Opposition: Gadhafi Working On Deal To Step Down

Moammar Gadhafi is trying to strike a deal with opposition leaders, saying he will step down as Libya's leader if they can guarantee him safe passage out of the country and promise that neither he nor his family will face prosecution, an official with the opposition said Tuesday.

Rebel fighters run for cover during an air strike in Ras Lanuf March 7, 2011. Libya's army fought rebels for control of Ras Lanuf on Monday and a rebel official said Muammar Gaddafi could attack oilfields like a "wounded wolf" if the West did not stop him with air strikes.

Moammar Gadhafi is trying to strike a deal with opposition leaders, saying he will step down as Libya's leader if they can guarantee him safe passage out of the country and promise that neither he nor his family will face prosecution, an official with the opposition said Tuesday.

Musa Ibrahim, a government spokesman, vehemently disputed the claim saying reports of negotiations with the opposition are "lies."

Despite government denials, a member of the opposition says it has submitted counter-offers with several demands. Among them is a stipulation that Gadhafi has to immediately concede he is not the ruler of Libya, said Amal Bugaigis, a member of the opposition group called the February 17 Coalition.

The devlopment comes as Libya enters its fourth week of bloody clashes Tuesday and there was little doubt that the situation had turned into all-out civil war.

Rebels have seized several cities from government control and the army has fiercely fought to reclaim some of them.

Death toll estimates have ranged from more than 1,000 to as many as 2,000. Thousands more have fled the country, prompting a human rights group to once again urge both sides to allow humanitarian aid in.

"Both the Libyan government and opposition forces need to allow unhindered access for aid organizations to assist civilians," Bill Frelick, refugee program director at Human Rights Watch said Tuesday. "People living in areas of heavy fighting in western Libya are now in dire need of medical aid and other assistance."

Late Monday night, the Gulf Cooperation Council said Libya had rejected its offer of humanitarian aid. The council is comprised of Bahrain, Kuwait, Oman, Qatar, Saudi Arabia and the United Arab Emirates.

Meanwhile, Gadhafi took aim at the rebel-controlled town of Ras Lanuf, launching aerial strikes Monday to crush the uprising against him.

Gadhafi's aerial forces targeted the main road heading into the oil town after launching another air strike earlier, five kilometers (3.1 miles) southeast of the city. The opposition fired anti-aircraft guns in response.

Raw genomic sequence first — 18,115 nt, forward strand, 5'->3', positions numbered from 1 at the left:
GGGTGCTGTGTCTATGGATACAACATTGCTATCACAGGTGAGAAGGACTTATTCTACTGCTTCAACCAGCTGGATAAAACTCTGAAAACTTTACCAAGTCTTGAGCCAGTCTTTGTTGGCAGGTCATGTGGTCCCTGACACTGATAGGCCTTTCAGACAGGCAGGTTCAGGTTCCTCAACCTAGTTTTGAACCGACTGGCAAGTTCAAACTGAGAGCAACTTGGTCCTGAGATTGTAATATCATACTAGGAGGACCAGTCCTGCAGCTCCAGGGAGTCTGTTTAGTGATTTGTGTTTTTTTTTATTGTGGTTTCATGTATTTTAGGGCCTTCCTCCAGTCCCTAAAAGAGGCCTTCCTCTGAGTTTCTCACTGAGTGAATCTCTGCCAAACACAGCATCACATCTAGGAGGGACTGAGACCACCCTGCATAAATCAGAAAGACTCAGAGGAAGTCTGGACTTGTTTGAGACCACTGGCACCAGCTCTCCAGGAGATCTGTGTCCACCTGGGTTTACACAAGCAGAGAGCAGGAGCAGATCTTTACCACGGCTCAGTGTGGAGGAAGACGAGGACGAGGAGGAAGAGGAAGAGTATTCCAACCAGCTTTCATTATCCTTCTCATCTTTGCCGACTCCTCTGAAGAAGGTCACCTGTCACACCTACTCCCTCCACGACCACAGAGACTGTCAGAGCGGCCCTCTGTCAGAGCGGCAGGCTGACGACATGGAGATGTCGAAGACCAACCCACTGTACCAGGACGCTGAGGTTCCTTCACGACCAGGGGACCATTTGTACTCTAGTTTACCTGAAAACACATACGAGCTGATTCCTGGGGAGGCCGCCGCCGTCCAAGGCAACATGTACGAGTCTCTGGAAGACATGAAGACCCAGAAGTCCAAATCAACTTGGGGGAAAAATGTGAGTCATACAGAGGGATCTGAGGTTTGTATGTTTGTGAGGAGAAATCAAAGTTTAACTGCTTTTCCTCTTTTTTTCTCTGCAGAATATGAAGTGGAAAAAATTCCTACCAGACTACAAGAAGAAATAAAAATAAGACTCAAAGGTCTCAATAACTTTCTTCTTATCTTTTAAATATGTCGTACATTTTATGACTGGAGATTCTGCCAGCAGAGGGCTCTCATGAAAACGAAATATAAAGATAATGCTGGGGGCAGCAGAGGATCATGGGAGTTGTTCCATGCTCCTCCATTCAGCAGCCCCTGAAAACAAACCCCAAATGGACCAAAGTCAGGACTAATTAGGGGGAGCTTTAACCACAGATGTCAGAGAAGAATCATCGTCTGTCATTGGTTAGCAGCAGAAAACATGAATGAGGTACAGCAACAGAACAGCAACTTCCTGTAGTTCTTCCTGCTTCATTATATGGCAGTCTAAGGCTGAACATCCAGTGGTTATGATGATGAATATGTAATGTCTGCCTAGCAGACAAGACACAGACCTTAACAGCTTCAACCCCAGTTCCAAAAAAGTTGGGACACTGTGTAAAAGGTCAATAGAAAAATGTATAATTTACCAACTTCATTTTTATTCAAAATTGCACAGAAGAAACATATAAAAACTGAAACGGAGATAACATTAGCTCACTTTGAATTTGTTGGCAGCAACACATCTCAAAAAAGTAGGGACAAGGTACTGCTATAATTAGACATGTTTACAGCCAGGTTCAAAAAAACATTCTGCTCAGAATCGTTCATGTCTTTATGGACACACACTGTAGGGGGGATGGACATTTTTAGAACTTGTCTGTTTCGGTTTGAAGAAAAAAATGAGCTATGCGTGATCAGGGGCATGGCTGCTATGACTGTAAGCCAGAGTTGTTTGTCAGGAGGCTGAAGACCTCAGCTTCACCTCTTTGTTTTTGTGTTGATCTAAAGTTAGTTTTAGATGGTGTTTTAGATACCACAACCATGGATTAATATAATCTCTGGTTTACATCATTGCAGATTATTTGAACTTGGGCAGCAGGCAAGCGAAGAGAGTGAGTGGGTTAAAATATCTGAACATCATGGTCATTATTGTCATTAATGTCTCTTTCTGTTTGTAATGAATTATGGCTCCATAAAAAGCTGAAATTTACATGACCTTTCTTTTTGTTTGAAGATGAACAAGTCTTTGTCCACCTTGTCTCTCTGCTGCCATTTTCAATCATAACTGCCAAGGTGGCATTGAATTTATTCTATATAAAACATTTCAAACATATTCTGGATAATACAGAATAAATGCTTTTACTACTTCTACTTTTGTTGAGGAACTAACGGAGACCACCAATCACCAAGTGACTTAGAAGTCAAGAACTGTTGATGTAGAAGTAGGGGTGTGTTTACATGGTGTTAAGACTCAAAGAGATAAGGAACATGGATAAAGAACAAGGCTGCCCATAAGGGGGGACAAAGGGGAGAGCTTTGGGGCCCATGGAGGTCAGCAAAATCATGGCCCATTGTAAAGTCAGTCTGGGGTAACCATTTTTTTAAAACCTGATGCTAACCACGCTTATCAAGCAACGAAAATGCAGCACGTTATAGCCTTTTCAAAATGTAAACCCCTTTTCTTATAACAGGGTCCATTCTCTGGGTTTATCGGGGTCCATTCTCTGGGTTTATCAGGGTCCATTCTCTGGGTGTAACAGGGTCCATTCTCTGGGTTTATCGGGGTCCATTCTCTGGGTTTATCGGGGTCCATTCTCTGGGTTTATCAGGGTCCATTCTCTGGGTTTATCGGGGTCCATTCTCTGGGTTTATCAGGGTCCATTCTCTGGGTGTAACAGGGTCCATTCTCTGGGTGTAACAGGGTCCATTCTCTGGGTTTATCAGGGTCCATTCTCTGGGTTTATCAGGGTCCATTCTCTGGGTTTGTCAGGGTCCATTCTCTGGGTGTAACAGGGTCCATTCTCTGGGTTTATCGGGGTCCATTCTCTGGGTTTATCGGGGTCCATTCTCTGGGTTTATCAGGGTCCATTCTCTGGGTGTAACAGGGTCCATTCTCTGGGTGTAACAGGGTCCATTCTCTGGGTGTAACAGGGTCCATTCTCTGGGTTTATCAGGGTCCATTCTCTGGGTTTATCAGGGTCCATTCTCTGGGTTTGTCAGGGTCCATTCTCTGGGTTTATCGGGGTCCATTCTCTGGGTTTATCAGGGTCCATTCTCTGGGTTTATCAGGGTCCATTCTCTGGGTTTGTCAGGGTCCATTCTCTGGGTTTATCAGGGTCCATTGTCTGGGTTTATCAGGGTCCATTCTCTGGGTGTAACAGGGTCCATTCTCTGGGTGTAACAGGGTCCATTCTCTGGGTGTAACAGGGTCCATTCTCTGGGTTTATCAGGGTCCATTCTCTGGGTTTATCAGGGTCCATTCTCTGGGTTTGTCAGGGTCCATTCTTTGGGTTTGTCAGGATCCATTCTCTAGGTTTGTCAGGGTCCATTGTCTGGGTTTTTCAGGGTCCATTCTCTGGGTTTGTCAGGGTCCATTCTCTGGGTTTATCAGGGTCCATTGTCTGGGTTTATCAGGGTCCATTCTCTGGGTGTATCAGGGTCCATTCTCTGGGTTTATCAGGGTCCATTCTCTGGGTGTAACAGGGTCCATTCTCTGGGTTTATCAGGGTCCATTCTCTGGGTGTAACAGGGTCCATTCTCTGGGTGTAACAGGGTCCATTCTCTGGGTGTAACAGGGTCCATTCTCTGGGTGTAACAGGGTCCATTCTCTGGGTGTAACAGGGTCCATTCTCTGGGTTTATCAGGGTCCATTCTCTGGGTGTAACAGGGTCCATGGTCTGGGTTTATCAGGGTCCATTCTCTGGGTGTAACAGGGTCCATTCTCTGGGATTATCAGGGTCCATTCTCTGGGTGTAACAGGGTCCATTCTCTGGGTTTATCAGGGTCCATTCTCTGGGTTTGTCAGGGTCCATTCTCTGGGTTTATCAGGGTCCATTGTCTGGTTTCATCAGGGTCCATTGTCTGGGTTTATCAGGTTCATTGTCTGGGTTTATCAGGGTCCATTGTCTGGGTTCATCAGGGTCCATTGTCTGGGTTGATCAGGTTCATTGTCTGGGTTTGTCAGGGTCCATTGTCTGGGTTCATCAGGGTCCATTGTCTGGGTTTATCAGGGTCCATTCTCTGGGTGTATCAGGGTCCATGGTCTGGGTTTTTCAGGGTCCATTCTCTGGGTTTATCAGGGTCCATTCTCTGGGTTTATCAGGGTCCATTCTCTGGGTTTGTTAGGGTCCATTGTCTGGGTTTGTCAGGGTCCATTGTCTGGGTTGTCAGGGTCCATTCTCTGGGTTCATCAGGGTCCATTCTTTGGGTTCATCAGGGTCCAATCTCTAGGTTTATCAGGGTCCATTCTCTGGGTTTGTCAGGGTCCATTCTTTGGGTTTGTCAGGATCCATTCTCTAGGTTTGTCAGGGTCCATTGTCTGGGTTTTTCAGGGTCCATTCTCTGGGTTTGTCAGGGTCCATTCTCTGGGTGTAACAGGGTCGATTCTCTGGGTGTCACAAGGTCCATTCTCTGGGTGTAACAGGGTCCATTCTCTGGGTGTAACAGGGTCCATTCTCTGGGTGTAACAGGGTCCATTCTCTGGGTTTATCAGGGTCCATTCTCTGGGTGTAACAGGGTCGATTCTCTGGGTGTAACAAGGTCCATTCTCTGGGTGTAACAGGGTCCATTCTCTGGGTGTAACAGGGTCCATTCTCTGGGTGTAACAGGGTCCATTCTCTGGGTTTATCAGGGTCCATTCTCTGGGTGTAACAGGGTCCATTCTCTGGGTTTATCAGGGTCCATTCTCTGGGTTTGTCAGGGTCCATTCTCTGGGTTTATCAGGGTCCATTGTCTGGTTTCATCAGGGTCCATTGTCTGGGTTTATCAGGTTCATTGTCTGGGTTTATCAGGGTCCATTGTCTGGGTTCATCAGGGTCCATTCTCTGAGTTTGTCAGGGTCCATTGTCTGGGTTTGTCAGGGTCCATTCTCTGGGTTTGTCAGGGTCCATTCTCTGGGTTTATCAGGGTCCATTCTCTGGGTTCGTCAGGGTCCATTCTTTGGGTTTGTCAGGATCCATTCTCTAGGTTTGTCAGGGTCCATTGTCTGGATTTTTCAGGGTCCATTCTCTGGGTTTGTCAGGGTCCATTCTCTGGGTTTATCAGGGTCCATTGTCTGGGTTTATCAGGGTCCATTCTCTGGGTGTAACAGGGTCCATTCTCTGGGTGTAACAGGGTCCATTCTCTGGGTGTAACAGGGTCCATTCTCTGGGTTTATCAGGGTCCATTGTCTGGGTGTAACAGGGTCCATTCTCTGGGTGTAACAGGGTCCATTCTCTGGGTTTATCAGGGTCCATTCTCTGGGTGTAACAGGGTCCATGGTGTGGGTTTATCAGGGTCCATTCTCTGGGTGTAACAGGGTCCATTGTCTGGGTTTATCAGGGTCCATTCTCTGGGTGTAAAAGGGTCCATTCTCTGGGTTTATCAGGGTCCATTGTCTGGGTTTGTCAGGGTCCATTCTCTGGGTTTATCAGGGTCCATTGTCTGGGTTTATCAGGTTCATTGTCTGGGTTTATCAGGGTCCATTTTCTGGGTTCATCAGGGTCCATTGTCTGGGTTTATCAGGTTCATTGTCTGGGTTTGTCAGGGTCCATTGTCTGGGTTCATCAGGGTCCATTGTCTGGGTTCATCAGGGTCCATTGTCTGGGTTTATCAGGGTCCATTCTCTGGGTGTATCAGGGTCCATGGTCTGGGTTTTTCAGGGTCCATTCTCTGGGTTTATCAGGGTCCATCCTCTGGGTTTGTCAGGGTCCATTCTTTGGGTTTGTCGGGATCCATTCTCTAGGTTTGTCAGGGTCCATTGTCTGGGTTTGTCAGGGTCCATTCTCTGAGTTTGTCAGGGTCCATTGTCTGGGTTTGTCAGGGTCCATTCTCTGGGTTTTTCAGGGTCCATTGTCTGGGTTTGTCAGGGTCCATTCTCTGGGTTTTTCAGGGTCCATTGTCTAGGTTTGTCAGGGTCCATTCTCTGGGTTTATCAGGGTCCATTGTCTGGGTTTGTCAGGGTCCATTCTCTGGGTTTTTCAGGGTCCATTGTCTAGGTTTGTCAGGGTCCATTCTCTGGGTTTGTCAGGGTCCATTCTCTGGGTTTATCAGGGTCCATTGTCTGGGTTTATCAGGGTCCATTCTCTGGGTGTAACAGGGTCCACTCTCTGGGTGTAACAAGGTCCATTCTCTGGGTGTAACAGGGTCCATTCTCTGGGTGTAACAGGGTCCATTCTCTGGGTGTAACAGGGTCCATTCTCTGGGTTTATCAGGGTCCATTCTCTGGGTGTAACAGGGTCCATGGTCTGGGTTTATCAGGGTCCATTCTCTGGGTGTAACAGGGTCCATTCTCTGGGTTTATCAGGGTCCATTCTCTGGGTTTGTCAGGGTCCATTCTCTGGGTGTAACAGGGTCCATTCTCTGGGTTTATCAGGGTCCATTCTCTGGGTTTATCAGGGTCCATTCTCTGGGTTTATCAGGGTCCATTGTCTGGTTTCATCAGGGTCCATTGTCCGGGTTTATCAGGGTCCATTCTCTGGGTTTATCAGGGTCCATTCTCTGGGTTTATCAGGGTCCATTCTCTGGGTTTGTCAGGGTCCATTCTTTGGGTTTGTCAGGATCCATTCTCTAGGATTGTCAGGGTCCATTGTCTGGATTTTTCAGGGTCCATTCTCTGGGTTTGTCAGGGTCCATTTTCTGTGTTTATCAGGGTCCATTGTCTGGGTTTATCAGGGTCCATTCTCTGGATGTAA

The protests against Gadhafi began February 15 as anti-government demonstrators sought the ouster of the 68-year-old Gadhafi who has ruled for nearly 42 years of rule.

It started as the kind of revolution that swept neighboring Tunisia and Egypt, but since then the uprising has turned into warfare.

And as reports continue to emerge of the government's use of force against civilians, the international community has been left pondering strategies on how to end the violence.

Three members of the U.N. Security Council -- France, Britain, and the United States -- were working Monday on a possible resolution that would include language on a no-fly zone over Libya, diplomatic sources at the United Nations said. And the Gulf Cooperation Council said Monday night they supported such an action.

But any kind of military intervention could face sharp criticism from Russia and China, two permanent members of the council that wield veto power.

U.S. President Barack Obama said Monday he had a "very clear message to those who are around Col. Gadhafi."

"It is their choice to make how they operate moving forward and they will be held accountable for whatever violence continues to take place there," he said.

NATO said it has begun around-the-clock surveillance flights of Libya.

"We've got NATO as we speak consulting in Brussels around a wide range of potential options, including potential military options," Obama added.

With no clear end to the deadly clashes in sight, U.N. Secretary-General Ban Ki-moon appointed a new special envoy to Libya to discuss the crisis with officials in Tripoli.

The fierce fighting has sparked the flight of Libyans and foreigners out of Libya, with nations across the globe scrambling to help people leave.

About 200,000 people have fled Libya with nearly equal numbers going to Tunisia and Egypt, the U.N. refugee agency has said.

But between 15,000 and 17,000 people are still at a refugee camp near the Libya-Tunisia border. Of those left, the majority are from Bangladesh, the U.N. refugee agency said. The group plans to start running chartered flights to there Tuesday.

A man who said he was trapped in Misrata, a city east of Tripoli that has seen heavy clashes, said the rebels were running out of weapons -- but will continue to fight.

"Maybe tomorrow I'll still be alive, I don't know. I have nothing to lose," the man said. "Nobody believes he will be alive tomorrow. Nobody knows. We need support."

CNN